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  #4  
Old 07-31-2013, 04:54 PM
bulwa11 bulwa11 is offline
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Join Date: Apr 2009
Location: Poland
Posts: 38
Anyway, I got a pro lawn keeping guy come over and have a look. Basically I have a huge problem with Poa Annua (thanks Agrostis you were 100% correct ) and also some wild Millet got in the way. Furthermore I have some Red Thread here and there and the soil itself is very compacted and needs aerating badly. I got a pretty good offer from the lawn company to get rid of the existing lawn, prepare the soil, weed, fertilize, level out the terrain and seed some different - better for my location - seeds. As great as is sounds it reaches over my budget right now so I'll probably have to live with this mess I have till the next season.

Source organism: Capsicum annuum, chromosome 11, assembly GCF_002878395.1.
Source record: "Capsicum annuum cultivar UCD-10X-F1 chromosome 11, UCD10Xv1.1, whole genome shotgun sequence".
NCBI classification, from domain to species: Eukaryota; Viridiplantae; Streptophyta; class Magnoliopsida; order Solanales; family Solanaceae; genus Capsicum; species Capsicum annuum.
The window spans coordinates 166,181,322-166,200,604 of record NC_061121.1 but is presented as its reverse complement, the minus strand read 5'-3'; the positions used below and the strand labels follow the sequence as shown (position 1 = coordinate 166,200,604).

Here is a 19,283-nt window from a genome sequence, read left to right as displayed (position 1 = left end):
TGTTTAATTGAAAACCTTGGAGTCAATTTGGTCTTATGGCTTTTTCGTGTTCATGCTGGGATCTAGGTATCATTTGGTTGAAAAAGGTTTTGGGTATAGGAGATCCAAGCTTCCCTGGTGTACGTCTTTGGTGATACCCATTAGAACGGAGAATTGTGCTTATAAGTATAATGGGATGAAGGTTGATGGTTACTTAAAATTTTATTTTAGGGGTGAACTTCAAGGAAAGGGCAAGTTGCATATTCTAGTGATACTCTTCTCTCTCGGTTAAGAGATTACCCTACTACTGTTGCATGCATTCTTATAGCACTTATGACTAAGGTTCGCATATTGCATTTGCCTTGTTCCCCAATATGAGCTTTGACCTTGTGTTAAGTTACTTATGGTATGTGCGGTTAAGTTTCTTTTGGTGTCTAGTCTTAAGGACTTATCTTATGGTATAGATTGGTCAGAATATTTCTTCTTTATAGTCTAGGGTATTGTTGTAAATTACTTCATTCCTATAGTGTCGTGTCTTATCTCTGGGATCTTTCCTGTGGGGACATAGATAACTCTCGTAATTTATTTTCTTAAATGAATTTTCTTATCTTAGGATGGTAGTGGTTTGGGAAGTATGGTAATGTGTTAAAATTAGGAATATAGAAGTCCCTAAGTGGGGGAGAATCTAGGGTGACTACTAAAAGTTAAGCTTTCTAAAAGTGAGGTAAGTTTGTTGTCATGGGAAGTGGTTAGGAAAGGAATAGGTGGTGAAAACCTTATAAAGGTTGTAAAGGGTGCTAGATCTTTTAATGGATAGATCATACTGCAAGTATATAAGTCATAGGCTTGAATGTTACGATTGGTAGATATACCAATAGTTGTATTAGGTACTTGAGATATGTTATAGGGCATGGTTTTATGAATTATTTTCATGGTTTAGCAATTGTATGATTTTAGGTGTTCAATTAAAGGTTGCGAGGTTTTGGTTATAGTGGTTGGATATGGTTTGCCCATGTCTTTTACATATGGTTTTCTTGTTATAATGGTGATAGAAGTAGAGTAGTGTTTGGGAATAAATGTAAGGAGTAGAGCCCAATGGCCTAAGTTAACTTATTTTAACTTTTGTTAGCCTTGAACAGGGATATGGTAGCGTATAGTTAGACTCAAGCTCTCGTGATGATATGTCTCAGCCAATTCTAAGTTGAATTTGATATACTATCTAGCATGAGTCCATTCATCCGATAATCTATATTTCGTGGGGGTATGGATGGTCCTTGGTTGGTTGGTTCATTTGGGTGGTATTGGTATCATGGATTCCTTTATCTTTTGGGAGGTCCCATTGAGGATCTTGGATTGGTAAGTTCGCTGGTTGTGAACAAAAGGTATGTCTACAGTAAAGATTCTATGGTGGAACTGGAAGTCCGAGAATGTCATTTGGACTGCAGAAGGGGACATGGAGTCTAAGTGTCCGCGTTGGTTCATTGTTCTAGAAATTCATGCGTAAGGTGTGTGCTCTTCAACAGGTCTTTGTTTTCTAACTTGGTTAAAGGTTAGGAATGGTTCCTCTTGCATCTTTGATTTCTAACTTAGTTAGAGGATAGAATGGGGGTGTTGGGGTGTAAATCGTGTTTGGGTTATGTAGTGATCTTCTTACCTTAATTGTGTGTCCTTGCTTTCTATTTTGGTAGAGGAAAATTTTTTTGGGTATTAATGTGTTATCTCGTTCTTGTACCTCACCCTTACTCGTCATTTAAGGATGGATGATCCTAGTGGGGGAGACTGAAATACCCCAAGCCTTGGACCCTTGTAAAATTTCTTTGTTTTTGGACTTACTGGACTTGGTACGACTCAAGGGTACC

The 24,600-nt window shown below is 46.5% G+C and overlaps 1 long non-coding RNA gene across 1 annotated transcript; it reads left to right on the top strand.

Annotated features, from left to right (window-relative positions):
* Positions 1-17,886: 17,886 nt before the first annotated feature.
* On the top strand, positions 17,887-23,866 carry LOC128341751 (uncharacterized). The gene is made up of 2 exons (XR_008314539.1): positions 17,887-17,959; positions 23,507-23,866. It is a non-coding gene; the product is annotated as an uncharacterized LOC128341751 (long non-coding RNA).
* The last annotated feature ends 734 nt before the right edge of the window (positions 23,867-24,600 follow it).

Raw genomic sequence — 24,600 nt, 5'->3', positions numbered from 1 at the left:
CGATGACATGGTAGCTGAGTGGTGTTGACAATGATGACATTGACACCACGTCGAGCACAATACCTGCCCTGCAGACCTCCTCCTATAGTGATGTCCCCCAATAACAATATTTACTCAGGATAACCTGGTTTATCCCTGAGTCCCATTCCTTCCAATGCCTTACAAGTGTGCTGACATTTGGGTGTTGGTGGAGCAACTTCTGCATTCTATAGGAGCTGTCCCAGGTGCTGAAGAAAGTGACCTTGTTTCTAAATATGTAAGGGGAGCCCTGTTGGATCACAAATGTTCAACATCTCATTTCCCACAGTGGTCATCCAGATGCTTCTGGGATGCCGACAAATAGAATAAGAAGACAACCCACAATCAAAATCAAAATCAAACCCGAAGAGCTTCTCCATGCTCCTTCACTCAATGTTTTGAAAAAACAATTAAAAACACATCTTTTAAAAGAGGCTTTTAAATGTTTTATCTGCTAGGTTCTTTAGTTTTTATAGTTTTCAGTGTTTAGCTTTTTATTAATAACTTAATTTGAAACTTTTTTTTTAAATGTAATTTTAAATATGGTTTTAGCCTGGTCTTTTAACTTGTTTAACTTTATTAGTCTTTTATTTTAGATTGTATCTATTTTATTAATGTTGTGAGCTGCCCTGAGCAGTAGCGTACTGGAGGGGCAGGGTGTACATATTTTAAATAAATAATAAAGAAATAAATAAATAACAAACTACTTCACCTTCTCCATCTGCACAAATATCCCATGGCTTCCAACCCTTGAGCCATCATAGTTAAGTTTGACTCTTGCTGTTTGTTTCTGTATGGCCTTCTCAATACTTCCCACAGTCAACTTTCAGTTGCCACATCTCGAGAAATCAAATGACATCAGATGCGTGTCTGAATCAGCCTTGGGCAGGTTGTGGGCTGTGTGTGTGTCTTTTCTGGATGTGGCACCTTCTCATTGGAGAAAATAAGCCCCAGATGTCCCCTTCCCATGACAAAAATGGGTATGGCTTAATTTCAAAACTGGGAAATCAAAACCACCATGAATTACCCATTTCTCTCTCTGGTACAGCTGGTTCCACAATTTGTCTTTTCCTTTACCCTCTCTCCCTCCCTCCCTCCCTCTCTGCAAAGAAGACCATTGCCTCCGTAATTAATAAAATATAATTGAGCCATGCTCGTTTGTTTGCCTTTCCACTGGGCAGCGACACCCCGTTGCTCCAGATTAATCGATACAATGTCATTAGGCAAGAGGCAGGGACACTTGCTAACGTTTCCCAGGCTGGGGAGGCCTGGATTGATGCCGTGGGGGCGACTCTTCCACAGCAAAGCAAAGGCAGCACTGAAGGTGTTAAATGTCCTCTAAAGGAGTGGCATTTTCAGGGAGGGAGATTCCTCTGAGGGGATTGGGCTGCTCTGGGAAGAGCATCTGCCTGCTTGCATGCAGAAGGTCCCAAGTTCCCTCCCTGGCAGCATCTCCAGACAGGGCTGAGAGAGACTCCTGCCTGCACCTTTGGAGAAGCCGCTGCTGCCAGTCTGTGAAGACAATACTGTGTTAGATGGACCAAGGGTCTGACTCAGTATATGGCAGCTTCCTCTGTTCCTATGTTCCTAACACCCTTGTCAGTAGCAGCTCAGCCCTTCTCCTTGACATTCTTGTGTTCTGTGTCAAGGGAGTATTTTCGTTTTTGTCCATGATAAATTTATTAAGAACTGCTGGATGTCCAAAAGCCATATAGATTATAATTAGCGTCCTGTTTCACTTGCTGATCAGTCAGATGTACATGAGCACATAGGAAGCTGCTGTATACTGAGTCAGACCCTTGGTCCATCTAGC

Just though to let you guys know, if anyone has any other thoughts you are very welcome to write the here
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Old 07-31-2013, 05:27 PM
agrostis agrostis is offline
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Location: Winston-Salem NC
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I would want to know exactly what "prepare the soil" mean's. If you have severe compaction you need to address this first. They could put down the best seed for your area and do everything else right but if the soil is compacted you might wind up with nothing but bare dirt. You can spend all kind's of money just for the satisfaction of a nice green surface. You just have to decide if that is truly what you want to do. This might be something to plan out ahead and save up the cash to do right, or you can live with the poa and the millet and call it good. Whatever you do, good luck and if you need any help, just ask.
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  #6  
Old 08-03-2013, 03:54 PM
bulwa11 bulwa11 is offline
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Join Date: Apr 2009
Location: Poland
Posts: 38